Week 9 day 61 – Saturday 23rd May
- 25 minutes level 16 (bike 1)
- Max heart rate = 164
- Calories = 164 (total so far 20814)
- Distance covered = 5.96 miles
- Flatbed, dead lifts and abs
- Total distance so far = 780.11
I tried a repeat of level 16 today but failed at the last hill again – it’s like cycling through gravel – you lose momentum, feel the wobble and grind to a halt.
Meat Loaf were belting it out today but even Bat out of Hell couldn’t keep me going. I think it was more like Two Out of Three Ain’t Bad, and All Revved Up With No Place to Go!
Today, I’m leaving the Mendip Hills and heading further south west. My resting place is the village of Coxley. It looks like this would make a good base for exploring an area which is so often whizzed through on the long haul to Devon and Cornwall. And where better to spend a few nights than the magnificent Coxley House?
On the way, we pass Wookey Hole and its fascinating cave system, and it would certainly be worth spending some time in Wells, the smallest city in England. With its name deriving from the three wells within The Bishop’s Palace, it’s very compact, with cobbled streets, medieval architecture and a market square, The cathedral was built in 1176–1450 to replace an earlier church on the site since 705.
The Bishop’s Palace (and accompanying Bishop’s House) next to the cathedral dates back to 1210 and has been the home of the Bishops of the Diocese of Bath and Wells for 800 years.
The palace was originally surrounded by a medieval deer park. When the walls were built, streams were diverted to form the moat as a reservoir. In the 1820s, the grounds within the walls were planted and laid out as pleasure grounds. Parts of the buildings are still used as a residence by the current bishop, however much of the palace is now used for public functions and as a tourist attraction.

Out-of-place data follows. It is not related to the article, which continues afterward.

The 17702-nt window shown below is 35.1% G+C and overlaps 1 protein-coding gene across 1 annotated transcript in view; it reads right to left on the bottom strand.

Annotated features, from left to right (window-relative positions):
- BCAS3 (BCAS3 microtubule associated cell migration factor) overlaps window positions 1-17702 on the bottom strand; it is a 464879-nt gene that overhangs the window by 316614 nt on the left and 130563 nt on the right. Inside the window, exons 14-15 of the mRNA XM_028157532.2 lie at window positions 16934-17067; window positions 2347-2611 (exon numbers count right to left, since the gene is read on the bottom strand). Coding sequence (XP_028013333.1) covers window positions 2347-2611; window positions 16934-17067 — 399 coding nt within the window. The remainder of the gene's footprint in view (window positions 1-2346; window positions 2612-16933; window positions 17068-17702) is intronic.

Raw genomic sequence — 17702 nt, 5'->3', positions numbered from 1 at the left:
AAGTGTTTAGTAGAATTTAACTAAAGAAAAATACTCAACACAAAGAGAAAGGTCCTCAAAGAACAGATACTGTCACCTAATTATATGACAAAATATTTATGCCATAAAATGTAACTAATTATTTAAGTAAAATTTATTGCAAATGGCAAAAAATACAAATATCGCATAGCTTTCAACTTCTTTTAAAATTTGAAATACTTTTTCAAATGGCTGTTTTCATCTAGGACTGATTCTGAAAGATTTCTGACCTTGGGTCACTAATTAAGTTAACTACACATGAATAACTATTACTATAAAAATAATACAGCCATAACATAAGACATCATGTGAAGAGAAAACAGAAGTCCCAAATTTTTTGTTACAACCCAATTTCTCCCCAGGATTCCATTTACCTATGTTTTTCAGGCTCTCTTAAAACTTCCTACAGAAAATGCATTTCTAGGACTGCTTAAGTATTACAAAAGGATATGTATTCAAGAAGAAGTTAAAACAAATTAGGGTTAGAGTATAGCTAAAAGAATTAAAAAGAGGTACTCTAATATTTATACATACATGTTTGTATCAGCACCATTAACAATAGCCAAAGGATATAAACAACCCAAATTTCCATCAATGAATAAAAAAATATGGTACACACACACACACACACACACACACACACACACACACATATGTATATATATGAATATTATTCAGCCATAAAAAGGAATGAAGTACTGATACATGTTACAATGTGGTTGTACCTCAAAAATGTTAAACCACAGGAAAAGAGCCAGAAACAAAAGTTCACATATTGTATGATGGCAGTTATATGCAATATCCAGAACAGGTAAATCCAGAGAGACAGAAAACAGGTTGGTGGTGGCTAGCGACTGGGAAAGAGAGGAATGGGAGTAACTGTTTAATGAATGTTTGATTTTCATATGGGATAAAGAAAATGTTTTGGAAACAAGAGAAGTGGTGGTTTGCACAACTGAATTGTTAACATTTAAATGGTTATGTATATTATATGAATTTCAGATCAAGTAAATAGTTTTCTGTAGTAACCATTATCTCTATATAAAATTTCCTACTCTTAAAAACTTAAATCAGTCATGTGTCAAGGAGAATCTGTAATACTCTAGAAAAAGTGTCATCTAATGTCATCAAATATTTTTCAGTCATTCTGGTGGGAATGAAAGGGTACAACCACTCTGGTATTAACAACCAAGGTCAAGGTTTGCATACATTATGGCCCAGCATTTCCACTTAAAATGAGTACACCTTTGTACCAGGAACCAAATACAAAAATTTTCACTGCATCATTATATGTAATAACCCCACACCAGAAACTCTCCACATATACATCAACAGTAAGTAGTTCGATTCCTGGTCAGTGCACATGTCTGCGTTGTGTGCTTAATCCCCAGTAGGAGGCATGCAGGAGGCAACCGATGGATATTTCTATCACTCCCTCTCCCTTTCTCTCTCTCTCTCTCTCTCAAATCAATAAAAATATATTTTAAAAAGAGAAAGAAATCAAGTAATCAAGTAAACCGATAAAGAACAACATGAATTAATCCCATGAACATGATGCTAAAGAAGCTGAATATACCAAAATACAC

If you have been reading this blog from the start, you will know that, not only have mountains and hills featured significantly on the virtual journey, but Rosalind has been cycling on a very punishing hill programme on most of her cycling days.
With the impressive set of statistics at the start of each diary entry, you might be forgiven for thinking that she jumps out of bed every morning and onto the bike. However, apart from her headaches and at times sheer fatigue, there are days when either or both of us just don’t feel like doing very much at all – just because.
We both have days when every task has as much appeal as wading through treacle and motivation has flown out the window. One thing we have learnt, is to ‘go with the flow’ – it will pass.
These are strange circumstances for all of us and no one can be upbeat and in control every day. So, if you are having a great day, skip through the tasks and tick off the jobs. If not, be kind to yourself; do what you have to do and then take a break. Tomorrow is another day.
We came across this poem which we would like to share.